Moisture was transported to northeastern Vietnam across the Indochina Peninsula by a strong and persistent moisture flux between the surface and the 300-hPa level. The transport band emerged from the southern flank of a strong monsoon depression over the northern Bay of Bengal between 1200 UTC 25 July and 1200 UTC 29 July 2015 (Fig. 8). The monsoon depression was almost stationary between 26 and 29 July 2015 and developed into the tropical storm Komen that was tracked on 30 and 31 July 2015 (WMO 2015). Note that strong vertical shear typically suppresses tropical cyclogenesis over the Bay of Bengal during this season (Yanase et al. 2012). The moisture flux was further enhanced over the South China Sea and the Gulf of Tonkin, which was possibly related to a moisture uptake over SSTs in excess of 28°C; the surface evaporation was estimated to be in the range of 8–10 mm day−1 by ERA-Interim (Fig. S3). The moisture flux contributed to high amounts of total column water (slightly more than 70 mm) that corresponds to an exceedance of the 95th percentile for the 30-yr period 1986–2015 above the coast of northeastern Vietnam (Fig. S4). Above the Gulf of Tonkin, even the 98th percentile was exceeded.

Fig. 8.
Fig. 8.

Surface–300-hPa vertically integrated moisture flux (kg m−1 s−1) between 1200 UTC 25 Jul and 1200 UTC 29 Jul 2015 (calculations based on ECMWF operational analysis).

Citation: Weather and Forecasting 32, 3; 10.1175/WAF-D-16-0142.1

Associated with the westward movement of the trough, the change of the tilt of the horizontal trough axis, and the westward displacement of the surface low over northern Vietnam, tropospheric moisture flux changed from a rather zonal orientation on 1200 UTC 25 July 2015 to an increasingly meridional orientation from 1200 UTC 26 July 2015 onward (Fig. 8). Convection was most likely triggered by tropospheric moisture flux into and moisture flux convergence over the study region. Skew T–logp diagrams for Bach Long Vy Island and Beihai along the northern coast of the Gulf of Tonkin indicate lifting condensation level pressures of about 980 hPa at 1200 UTC 27 July 2015 (Fig. 9). Thus, a lifting of near–sea surface parcels by only about 200–300 m was sufficient to cause their free ascent to tropopause levels at about 125 hPa. Figure 9 also shows that the atmosphere was very moist (precipitable water values between 60 and 70 mm) with only moderate convective available potential energy (CAPE) values between 1200 and 1900 J kg−1, hinting at synoptically forced convective ascent of moisture-laden air masses, but not at strong convective organization.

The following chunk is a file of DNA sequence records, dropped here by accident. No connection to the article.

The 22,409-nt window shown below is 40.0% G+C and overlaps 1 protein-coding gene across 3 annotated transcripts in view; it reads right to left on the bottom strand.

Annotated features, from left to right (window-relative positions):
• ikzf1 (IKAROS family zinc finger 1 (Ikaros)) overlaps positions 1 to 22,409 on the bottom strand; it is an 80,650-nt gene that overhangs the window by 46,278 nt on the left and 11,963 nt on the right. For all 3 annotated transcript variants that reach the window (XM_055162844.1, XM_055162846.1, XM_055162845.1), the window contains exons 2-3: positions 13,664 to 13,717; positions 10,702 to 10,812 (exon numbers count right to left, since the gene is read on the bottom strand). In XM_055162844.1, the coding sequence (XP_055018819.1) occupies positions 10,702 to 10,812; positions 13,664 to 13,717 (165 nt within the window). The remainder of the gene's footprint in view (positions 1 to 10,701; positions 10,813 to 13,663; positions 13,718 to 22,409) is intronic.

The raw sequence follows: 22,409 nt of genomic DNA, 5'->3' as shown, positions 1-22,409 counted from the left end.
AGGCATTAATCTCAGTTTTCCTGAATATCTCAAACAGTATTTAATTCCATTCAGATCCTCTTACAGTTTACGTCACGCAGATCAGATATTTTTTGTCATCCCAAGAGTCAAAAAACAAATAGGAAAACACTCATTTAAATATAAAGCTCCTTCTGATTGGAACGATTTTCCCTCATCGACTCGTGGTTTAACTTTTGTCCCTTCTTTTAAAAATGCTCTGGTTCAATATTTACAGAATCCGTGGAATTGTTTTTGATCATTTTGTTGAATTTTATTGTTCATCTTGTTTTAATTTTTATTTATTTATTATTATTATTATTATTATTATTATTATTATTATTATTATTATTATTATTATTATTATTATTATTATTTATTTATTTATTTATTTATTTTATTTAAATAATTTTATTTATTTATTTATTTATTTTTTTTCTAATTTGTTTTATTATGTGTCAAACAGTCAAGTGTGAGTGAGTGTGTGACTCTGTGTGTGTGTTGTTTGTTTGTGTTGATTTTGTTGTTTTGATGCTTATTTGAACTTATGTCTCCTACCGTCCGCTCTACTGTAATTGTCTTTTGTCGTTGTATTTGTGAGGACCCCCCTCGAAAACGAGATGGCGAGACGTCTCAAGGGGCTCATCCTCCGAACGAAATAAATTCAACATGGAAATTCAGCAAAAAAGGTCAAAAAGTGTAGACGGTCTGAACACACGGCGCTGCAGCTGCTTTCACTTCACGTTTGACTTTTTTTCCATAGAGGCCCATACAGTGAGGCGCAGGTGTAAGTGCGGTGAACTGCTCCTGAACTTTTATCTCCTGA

Fig. 9.
Fig. 9.

Skew T–logp diagrams for (a) Bach Long Vy (WMO station ID 48839) and (b) Beihai (WMO station ID 59644) at 1200 UTC 27 Jul 2015. The values of precipitable water (Pwat; mm) and CAPE (J kg−1) at both locations are indicated in the headings of (a) and (b).

Citation: Weather and Forecasting 32, 3; 10.1175/WAF-D-16-0142.1

The moisture flux convergence was most pronounced along the coast of northeastern Vietnam and could be rather attributed to speed convergence resulting from surface friction at the coast than to directional convergence in this region (Fig. 10). Only on 27 July 2015 may the directional convergence have also played a role over the northern Gulf of Tonkin. In particular when moisture fluxes are oriented orthogonal toward the coastline, interactions with orography play a role (cf. Figs. 4 and 10). This is most pronounced in northern Quang Ninh Province and in southeastern China; the moisture flux was strongest on 26 and 27 July 2015 but it was almost parallel to the coast. On the other hand, the moisture flux vectors had substantial components orthogonal to the coastline of northeastern Vietnam on 29 July 2015.